Wednesday, August 5, 2009

Tetons, Taggart Lake and the Teepee

Grand Tetons National Park – Day One – 7/25/09 – 5.5 Miles

I spent all week gathering my gear and then all day Friday stuffing it into my backpack, a carry-on suitcase and a shoulder bag. We would be camping in a Park campground every night except for the two nights of our backpack trip, so tent, sleeping bag, sleeping pad(s), stoves, etc. all had to be accounted for. And beauty products – where to put them all? After a very early departure from Charlotte, one layover and a two-hour time change, Jeff and I landed in Jackson Hole, Wyoming, where the flight attendants instructed everyone to get off the plane and keep walking until you reach the terminal, do NOT stop to take pictures. See why? Nice backdrop for an airport.

 Mike met us at the airport, helped get our stuff to our rental car, and we went…straight to a trailhead. What, you were thinking maybe lunch? Nooo, we are serious about our hiking, folks! (Well, I think we did stop by the Visitor Center first.) The drive to the trail was breathtaking and everything was so vast. I realized that though I would take many photos, most of them would not encompass the scene. The Teton range rolls north seemingly in a straight line and the valley beside it where the two-lane road snakes along is very flat with sagebrush and golden grasses. Actually, I guess it’s not flat, but the small hills seem meaningless with those jagged rocky mountains pushing up so high above. (I will probably use up all my descriptive vocabulary in this first entry so I must consult a thesaurus after this.)

Our first hike was a warmup loop along the shores of Taggart Lake and Bradley Lake with the majestic Grand Teton herself looming in the distance. I was on high alert for wildlife and Mike pointed out bear signs here and there, but nothing wilder than the three of us appeared. Our visit was during the height of wildflower season – this was the first of millions of lupines we passed. In fact, I think the wildflowers were truly the highlight of the entire trip. As I walked along it was hard to believe that we were actually finally here.

Mike on the trail

At a bridge crossing between the lakes we met a couple enjoying a little glass of wine at the end of the day. When we asked them to take a photo, they asked if we were mom and dad and son….well, that joke lasted for the entire week. Jeff gets all of his good qualities from me. (For those of you that may not be sure, the three of us are unrelated hiking fools.)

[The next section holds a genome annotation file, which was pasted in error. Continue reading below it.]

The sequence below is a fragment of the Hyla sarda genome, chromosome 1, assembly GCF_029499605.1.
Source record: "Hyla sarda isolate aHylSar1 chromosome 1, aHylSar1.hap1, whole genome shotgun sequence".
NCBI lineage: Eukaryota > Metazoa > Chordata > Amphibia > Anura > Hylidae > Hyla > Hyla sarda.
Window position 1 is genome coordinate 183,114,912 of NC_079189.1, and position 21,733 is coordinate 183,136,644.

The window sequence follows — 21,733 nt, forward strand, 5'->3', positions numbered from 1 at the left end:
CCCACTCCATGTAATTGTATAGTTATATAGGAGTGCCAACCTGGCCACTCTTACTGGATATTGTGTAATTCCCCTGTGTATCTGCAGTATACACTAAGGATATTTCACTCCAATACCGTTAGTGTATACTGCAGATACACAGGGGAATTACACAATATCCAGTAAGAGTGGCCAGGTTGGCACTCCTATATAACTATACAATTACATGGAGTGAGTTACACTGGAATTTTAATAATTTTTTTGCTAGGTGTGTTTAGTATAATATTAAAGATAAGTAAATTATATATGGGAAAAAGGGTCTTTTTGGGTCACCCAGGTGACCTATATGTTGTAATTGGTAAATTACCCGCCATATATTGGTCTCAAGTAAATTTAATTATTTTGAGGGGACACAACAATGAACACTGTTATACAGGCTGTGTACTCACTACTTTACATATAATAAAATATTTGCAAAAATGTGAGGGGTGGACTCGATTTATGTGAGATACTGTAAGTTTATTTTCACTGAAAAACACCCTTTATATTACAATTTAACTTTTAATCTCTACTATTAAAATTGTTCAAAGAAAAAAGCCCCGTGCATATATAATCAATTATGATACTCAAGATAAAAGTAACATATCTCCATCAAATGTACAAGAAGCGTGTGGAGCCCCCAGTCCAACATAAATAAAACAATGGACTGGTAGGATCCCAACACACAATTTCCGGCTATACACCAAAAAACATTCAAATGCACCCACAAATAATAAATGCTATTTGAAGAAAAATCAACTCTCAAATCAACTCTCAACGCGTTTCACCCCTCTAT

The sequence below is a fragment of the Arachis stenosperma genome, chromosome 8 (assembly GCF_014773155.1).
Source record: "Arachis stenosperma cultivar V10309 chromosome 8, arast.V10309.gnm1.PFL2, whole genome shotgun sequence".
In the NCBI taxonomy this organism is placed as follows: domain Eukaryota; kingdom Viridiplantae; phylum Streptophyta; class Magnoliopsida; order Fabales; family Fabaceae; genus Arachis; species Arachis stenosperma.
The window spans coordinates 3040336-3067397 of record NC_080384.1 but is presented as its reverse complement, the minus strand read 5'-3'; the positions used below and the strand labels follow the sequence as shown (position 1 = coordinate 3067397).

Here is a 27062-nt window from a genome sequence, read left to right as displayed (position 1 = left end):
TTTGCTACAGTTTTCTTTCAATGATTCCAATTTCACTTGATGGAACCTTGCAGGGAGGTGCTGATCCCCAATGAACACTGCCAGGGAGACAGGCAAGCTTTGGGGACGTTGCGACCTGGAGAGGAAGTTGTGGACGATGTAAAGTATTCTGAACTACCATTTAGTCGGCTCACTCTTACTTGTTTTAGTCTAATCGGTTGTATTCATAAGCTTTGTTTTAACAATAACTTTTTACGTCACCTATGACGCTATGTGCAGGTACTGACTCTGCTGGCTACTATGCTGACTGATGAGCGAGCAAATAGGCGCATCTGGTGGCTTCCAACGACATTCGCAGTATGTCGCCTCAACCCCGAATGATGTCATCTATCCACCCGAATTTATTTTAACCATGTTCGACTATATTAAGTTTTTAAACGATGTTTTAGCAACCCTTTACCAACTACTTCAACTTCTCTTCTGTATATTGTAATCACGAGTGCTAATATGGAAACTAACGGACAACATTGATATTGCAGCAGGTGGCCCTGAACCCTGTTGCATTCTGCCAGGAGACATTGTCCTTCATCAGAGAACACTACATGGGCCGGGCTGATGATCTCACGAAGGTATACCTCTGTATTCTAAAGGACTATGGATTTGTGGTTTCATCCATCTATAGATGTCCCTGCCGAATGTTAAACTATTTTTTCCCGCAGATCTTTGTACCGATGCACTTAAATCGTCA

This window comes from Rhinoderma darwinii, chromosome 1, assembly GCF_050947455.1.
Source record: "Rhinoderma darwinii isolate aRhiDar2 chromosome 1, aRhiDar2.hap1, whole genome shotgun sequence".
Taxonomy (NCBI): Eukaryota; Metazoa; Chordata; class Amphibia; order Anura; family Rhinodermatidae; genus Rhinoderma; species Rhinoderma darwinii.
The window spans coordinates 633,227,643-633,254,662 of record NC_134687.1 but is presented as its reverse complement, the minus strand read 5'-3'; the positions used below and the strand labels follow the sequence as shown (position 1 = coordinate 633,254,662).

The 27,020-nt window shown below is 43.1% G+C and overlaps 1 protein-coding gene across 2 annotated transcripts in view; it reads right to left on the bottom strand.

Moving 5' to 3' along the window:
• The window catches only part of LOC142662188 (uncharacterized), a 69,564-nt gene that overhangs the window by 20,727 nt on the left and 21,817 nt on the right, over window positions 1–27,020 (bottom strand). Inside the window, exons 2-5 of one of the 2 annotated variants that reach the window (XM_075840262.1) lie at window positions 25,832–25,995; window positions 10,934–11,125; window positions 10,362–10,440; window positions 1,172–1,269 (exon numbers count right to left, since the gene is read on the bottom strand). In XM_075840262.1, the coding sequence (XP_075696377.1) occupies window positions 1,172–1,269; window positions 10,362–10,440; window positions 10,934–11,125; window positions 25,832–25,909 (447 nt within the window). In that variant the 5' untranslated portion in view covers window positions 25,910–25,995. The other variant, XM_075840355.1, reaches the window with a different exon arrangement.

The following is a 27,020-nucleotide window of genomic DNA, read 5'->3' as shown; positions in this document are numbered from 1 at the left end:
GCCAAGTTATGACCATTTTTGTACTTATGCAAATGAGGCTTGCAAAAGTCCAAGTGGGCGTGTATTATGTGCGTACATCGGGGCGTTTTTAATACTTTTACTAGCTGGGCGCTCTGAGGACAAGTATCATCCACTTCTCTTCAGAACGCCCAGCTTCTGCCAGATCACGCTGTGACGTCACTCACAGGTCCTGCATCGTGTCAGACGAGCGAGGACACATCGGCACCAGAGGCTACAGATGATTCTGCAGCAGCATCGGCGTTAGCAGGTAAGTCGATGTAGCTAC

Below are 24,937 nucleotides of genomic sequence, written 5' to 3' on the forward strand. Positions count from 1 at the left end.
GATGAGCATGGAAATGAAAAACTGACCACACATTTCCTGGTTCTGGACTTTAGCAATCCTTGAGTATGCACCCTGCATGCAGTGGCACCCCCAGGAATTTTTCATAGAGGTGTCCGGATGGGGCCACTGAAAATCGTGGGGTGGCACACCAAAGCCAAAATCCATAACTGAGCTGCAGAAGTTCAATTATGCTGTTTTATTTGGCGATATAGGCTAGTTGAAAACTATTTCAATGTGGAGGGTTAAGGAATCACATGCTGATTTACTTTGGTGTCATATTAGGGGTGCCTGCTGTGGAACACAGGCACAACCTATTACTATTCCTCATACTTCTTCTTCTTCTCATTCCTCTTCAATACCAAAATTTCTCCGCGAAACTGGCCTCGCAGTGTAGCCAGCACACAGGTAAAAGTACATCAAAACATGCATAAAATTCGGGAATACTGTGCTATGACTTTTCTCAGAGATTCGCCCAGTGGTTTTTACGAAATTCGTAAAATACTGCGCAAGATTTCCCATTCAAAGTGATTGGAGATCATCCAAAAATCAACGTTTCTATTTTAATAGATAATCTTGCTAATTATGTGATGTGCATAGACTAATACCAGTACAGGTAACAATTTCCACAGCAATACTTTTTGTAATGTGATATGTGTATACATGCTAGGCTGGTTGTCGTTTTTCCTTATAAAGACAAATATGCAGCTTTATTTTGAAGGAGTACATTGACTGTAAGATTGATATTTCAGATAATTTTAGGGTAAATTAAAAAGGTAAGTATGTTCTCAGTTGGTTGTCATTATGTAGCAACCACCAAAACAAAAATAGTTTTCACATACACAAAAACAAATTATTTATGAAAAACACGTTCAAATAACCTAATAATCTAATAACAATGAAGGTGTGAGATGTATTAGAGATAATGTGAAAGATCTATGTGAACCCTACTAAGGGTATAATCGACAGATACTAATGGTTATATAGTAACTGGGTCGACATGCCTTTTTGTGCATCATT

Family portrait

Every morning in the Tetons dawns clear but the clouds gather and move eastward over the mountains on most afternoons (foreshadowing of excitement to come). The Grand Teton makes her own weather, starting out with a little tiny cloud in the morning and becoming obscured by late afternoon. On our first day out we had lots of threatening clouds and just a few sprinkles on the hike. At one point today Mike split off from us to hike another trail and we arranged to pick him up at a different trailhead.
  Here I am on a big rock near the end of our first day’s hike. In the background is Avalanche Canyon (I thought it was Death Canyon, which we would be trekking through later in the week, but Jeff has corrected me. Which sounds more fun, Avalanche or Death?)

 Here’s one decent photo I got of flowers and water. There was lots of water everywhere we went, in the valley, in the canyons, and incredible waterfalls spilling down the canyon walls…but I’m getting ahead of myself.

The unwanted drizzle for the first day came as we got to our car. Jeff and I picked up Mike at the Lupine Meadows trailhead (we would be back at that spot for another hike later in the week) and headed for dinnertime at Dornan’s, a little shopping hot spot near the Visitor Center. Dornan’s consists of several buildings that include a very small grocery store (or large convenience store, depends on how you look at it), a deli, a pizza and pasta restaurant, an outfitter, and the Chuckwagon. Now, the Chuckwagon dinner is all you can eat of beans, beef stew, short ribs, and other stuff cooked in large Dutch ovens over open fires. (Never fear, there’s a salad bar too!) You can eat under the stars, under a shelter or inside the teepee. Dornan’s would become like a second home to us because they serve made-to-order breakfast, too.

As we ate, the rain poured down and a distinct chill settled in. We lingered until the sky miraculously lightened up again, then made our way to the Gros Ventre Campground, which is like the typical Smokies campground, smalls sites with a picnic table, a bathhouse, but no showers or electricity. I was just happy to not put up my tent in the rain. Despite the travel and the hike, it was typically hard to get to sleep the first night away from home. I thought about those high, sharp mountains that still had plenty of snow on them. I had not forgotten about the ice axe videos. What would the rest of the week bring?


Old Dan said...

Welcome back Sharon..great pics and I'm looking forward to the rest of the story. I didn't get a chance to do any hiking when I visited YNP and GTNP a couple years ago so it will be interesting to hear what it is like.

smoky scout said...

Hi Dan -- when Jeff gets his pictures up I will include the link to his share site. Mine are very lame compared to his. One thing I can say about hiking out there - Western miles ain't like Eastern miles.

Anonymous said...

I thoroughly enjoyed your Smokies write-ups and these are just as good. A friend and I are going to Glacier NP for a week later in August - can't wait! Thanks for bring the Tetons closer!